As a society becomes more secular, what happens to religious rituals, customs, and ways of life that cannot be explained or justified in secular terms? When the freedom to engage in such practices is no longer presumed to be a good because of a firm commitment to religion as a social value, little stands in the way of its becoming just one more special interest. Religious freedom is then thrown into the bin of social oddities, to be haggled over and negotiated against whatever other idiosyncratic predilections one happens to find in there.

Witness the case of United Poultry Concerns v. Chabad of Irvine. The plaintiff is a California organization devoted to “promoting the respectful and compassionate treatment of domestic fowl” that leads protests, for example, against the use of eggs in the White House Easter-Egg Roll. Indeed, UPC seems to observe a fairly regular schedule of outrage, no doubt because many holidays, religious and otherwise, tend to involve an adversarial relationship with poultry. (With Thanksgiving on the horizon, the group’s web site is showcasing a book called More Than a Meal: The Turkey in History, Myth, Ritual, and Reality.)

Over the last two weeks, UPC has been involved in a legal effort to stop a Jewish practice called kaparot that is performed on the day before Yom Kippur. Only a small number of Jews in the United States perform this ceremony, and it involves a trained rabbi swinging a chicken in the air and then slaughtering the animal. (“Kaparot” means atonement.)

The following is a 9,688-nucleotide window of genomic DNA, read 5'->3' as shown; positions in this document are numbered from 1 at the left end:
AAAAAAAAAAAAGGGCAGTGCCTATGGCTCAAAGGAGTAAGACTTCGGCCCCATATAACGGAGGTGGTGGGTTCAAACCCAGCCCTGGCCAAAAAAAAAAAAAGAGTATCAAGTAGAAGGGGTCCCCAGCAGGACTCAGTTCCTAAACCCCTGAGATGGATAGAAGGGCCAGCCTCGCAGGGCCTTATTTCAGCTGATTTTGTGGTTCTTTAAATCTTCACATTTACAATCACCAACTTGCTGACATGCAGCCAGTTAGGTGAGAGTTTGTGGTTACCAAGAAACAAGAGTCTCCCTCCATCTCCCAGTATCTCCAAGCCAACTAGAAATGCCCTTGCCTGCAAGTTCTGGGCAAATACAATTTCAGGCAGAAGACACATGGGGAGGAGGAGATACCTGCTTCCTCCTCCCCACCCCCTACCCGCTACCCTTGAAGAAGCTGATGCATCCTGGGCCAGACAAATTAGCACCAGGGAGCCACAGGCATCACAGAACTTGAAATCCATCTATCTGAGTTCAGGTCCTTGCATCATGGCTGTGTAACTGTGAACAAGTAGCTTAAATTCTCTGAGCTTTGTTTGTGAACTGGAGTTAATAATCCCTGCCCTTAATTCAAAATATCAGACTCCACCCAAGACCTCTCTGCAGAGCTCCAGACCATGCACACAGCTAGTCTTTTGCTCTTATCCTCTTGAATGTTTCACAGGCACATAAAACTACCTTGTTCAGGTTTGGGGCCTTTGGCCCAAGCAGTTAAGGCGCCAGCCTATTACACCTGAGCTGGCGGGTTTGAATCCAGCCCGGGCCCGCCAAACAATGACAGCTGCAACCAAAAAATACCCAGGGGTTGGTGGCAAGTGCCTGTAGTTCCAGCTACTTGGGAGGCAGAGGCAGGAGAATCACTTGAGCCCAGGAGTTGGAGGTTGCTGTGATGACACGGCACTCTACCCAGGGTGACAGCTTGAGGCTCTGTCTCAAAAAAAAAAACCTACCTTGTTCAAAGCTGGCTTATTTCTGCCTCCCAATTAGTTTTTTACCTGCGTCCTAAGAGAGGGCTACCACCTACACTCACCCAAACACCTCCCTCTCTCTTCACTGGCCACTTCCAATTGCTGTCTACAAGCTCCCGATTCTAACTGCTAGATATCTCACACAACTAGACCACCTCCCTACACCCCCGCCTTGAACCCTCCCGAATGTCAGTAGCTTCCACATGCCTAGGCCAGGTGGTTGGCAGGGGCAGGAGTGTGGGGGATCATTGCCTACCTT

The tireless Josh Blackman, who has been involved with the case, has a very complete description of the proceedings. The long and short of it is that a federal District Court judge issued a temporary restraining order against the practice earlier this month, citing a California state animal-cruelty provision, though the judge would have been well advised to consider both the federal Humane Slaughter Act and the Supreme Court’s decision in Church of the Lukumi Babalu Aye v. City of Hialeah (1993) before acting. The judge ordered pre-trial conferences, briefs, and hearings to be conducted and filed immediately thereafter, right smack dab during the most important week in the Jewish calendar.

Perhaps most telling of all was that the hearing on the temporary restraining order was scheduled for October 13, the day after Yom Kippur, which Professor Blackman amusingly analogizes to scheduling a hearing for December 26 on an order to prohibit a ceremony performed on Christmas day. The judge eventually lifted the order just hours before sundown on October 12, rendering it impossible as a practical matter for the synagogue’s members to perform the ceremony.

Indeed, as Professor Blackman notes, the timing of the legal proceeding was obviously calculated by the plaintiffs to cause as much disruption and distress as it possibly could (the lawsuit could have been filed really at any other time), respectful treatment of chickens being one thing and respectful treatment of religious believers quite another. The judge seems to have been either utterly unaware of these issues or utterly uninterested in them.